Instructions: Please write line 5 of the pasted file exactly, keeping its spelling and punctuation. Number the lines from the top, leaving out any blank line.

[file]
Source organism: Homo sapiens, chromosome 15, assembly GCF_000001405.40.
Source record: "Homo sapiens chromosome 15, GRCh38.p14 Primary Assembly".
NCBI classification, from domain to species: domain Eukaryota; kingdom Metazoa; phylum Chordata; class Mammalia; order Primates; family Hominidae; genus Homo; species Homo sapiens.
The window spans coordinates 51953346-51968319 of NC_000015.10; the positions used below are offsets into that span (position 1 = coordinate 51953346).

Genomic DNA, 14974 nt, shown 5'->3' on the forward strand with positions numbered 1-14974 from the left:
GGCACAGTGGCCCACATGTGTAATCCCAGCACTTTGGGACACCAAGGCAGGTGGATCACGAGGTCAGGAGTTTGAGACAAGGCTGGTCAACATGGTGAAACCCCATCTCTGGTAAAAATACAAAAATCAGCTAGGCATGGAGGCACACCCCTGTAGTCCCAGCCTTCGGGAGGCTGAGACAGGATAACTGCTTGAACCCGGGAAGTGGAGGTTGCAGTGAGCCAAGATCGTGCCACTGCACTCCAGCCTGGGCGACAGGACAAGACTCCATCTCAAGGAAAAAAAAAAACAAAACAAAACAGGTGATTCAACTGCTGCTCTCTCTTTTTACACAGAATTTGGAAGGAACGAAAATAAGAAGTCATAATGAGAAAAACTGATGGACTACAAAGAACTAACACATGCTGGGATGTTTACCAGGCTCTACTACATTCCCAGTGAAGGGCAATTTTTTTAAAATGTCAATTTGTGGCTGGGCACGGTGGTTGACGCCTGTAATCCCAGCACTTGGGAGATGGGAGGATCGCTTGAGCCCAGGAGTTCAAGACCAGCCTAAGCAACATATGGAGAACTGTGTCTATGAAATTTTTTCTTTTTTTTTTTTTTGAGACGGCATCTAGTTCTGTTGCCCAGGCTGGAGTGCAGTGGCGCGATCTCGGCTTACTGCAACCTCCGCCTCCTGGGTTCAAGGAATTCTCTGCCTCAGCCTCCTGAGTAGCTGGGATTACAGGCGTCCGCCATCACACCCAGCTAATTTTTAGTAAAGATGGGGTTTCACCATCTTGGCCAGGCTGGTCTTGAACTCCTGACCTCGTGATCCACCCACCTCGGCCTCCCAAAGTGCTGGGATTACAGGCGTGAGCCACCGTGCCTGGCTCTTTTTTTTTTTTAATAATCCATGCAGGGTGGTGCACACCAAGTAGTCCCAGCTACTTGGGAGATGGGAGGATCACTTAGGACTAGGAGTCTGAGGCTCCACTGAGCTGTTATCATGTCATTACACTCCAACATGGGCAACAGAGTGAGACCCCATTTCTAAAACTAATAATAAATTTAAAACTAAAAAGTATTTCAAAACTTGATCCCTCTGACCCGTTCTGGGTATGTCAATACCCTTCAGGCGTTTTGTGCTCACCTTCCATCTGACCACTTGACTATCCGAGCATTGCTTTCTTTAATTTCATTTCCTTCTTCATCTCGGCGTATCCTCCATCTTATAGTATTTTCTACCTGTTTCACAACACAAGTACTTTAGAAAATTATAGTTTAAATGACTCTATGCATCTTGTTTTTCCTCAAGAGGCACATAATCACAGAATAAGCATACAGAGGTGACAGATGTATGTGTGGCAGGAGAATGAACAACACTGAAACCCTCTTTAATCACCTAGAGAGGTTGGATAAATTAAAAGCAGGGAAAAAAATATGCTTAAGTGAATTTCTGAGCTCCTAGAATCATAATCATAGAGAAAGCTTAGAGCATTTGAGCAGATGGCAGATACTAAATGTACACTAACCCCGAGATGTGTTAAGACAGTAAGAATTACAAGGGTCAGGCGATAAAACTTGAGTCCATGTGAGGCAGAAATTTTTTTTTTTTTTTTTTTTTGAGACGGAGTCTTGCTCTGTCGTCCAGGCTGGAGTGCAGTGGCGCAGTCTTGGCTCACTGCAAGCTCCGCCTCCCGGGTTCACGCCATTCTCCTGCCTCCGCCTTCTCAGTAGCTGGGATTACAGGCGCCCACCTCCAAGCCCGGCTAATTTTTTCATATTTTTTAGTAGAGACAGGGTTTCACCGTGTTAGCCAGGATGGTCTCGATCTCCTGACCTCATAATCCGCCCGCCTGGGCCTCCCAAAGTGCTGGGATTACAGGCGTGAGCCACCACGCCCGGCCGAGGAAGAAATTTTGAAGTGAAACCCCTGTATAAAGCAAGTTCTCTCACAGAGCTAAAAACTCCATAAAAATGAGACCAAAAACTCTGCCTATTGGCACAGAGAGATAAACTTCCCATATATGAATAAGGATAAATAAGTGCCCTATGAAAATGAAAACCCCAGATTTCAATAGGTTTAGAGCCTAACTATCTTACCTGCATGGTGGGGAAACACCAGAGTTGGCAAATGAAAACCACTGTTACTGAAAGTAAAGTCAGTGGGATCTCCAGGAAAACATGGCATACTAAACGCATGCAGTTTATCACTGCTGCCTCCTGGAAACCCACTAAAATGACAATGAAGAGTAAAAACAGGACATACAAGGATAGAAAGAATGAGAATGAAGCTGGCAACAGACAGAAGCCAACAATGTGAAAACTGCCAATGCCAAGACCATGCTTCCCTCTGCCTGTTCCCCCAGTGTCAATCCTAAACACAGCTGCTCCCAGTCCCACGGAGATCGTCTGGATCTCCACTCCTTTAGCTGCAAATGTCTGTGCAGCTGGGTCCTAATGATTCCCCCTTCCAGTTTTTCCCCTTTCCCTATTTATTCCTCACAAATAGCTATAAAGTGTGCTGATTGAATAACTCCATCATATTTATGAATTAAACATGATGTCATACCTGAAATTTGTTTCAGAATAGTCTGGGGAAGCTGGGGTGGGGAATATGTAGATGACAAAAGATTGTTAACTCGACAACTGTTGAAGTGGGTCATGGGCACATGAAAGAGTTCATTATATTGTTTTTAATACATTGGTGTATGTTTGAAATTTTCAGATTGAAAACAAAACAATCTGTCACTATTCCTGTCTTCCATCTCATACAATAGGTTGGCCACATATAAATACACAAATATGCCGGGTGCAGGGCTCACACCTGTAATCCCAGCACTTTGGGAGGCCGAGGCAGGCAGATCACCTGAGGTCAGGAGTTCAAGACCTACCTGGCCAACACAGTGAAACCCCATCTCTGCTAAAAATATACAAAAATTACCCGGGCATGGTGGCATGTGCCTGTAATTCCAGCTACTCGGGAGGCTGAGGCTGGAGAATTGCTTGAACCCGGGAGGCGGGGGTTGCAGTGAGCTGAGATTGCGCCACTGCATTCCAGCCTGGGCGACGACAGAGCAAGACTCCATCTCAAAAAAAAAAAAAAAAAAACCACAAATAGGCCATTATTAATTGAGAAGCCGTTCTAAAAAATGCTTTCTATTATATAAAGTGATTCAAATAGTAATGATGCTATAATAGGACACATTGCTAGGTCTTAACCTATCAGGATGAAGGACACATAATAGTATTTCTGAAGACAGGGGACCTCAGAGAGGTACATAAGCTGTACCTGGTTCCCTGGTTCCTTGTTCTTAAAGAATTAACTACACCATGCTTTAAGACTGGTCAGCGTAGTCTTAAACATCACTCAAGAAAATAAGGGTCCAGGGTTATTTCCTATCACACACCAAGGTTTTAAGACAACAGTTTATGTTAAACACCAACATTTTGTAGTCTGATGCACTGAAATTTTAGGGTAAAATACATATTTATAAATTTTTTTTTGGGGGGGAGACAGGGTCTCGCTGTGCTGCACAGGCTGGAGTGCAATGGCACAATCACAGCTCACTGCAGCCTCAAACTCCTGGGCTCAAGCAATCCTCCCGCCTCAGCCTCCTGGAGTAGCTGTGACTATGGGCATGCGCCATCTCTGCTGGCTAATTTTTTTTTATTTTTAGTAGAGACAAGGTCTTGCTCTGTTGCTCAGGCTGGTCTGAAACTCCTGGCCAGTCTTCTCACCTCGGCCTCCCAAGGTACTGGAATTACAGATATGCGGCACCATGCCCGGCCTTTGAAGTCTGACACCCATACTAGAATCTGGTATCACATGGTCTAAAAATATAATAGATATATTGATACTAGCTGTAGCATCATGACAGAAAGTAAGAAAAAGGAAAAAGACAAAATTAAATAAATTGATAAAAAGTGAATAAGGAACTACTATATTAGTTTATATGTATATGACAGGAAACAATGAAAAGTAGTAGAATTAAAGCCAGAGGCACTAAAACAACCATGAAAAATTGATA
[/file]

Genomic DNA, 14974 nt, shown 5'->3' on the forward strand with positions numbered 1-14974 from the left: